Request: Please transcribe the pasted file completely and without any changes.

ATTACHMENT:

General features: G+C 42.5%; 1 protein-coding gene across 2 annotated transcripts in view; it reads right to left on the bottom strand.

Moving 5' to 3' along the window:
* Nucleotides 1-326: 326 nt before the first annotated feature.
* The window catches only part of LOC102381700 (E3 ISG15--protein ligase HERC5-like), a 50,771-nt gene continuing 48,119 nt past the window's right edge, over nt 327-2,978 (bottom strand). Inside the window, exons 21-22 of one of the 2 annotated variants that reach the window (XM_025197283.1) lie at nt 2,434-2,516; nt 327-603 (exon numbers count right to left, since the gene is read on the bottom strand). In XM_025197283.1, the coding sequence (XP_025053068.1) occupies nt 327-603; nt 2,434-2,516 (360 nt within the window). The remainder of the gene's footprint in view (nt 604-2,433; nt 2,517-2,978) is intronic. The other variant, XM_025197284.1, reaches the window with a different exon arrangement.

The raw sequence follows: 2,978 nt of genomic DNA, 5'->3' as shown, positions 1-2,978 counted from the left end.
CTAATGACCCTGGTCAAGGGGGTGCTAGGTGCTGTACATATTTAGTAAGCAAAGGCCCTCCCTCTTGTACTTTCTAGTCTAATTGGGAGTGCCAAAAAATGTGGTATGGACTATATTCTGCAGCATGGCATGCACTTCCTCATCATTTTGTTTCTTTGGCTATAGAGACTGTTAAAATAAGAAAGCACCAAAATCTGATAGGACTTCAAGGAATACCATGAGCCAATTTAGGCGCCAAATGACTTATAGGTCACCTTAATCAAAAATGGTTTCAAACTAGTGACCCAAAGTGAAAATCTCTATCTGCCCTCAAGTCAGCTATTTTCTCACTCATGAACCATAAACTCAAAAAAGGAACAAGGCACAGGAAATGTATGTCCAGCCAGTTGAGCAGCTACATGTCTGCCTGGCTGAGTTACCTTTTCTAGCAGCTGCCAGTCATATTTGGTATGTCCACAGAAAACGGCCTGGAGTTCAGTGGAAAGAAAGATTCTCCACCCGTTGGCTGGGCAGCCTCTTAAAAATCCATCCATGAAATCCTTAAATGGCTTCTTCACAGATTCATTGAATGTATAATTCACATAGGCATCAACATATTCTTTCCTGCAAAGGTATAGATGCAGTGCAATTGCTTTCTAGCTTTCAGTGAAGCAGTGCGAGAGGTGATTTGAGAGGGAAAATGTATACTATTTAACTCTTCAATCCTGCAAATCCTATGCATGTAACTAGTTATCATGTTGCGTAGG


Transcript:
General features: G+C 42.5%; 1 protein-coding gene across 2 annotated transcripts in view; it reads right to left on the bottom strand.

Moving 5' to 3' along the window:
* Nucleotides 1-326: 326 nt before the first annotated feature.
* The window catches only part of LOC102381700 (E3 ISG15--protein ligase HERC5-like), a 50,771-nt gene continuing 48,119 nt past the window's right edge, over nt 327-2,978 (bottom strand). Inside the window, exons 21-22 of one of the 2 annotated variants that reach the window (XM_025197283.1) lie at nt 2,434-2,516; nt 327-603 (exon numbers count right to left, since the gene is read on the bottom strand). In XM_025197283.1, the coding sequence (XP_025053068.1) occupies nt 327-603; nt 2,434-2,516 (360 nt within the window). The remainder of the gene's footprint in view (nt 604-2,433; nt 2,517-2,978) is intronic. The other variant, XM_025197284.1, reaches the window with a different exon arrangement.

The raw sequence follows: 2,978 nt of genomic DNA, 5'->3' as shown, positions 1-2,978 counted from the left end.
CTAATGACCCTGGTCAAGGGGGTGCTAGGTGCTGTACATATTTAGTAAGCAAAGGCCCTCCCTCTTGTACTTTCTAGTCTAATTGGGAGTGCCAAAAAATGTGGTATGGACTATATTCTGCAGCATGGCATGCACTTCCTCATCATTTTGTTTCTTTGGCTATAGAGACTGTTAAAATAAGAAAGCACCAAAATCTGATAGGACTTCAAGGAATACCATGAGCCAATTTAGGCGCCAAATGACTTATAGGTCACCTTAATCAAAAATGGTTTCAAACTAGTGACCCAAAGTGAAAATCTCTATCTGCCCTCAAGTCAGCTATTTTCTCACTCATGAACCATAAACTCAAAAAAGGAACAAGGCACAGGAAATGTATGTCCAGCCAGTTGAGCAGCTACATGTCTGCCTGGCTGAGTTACCTTTTCTAGCAGCTGCCAGTCATATTTGGTATGTCCACAGAAAACGGCCTGGAGTTCAGTGGAAAGAAAGATTCTCCACCCGTTGGCTGGGCAGCCTCTTAAAAATCCATCCATGAAATCCTTAAATGGCTTCTTCACAGATTCATTGAATGTATAATTCACATAGGCATCAACATATTCTTTCCTGCAAAGGTATAGATGCAGTGCAATTGCTTTCTAGCTTTCAGTGAAGCAGTGCGAGAGGTGATTTGAGAGGGAAAATGTATACTATTTAACTCTTCAATCCTGCAAATCCTATGCATGTAACTAGTTATCATGTTGCGTAGG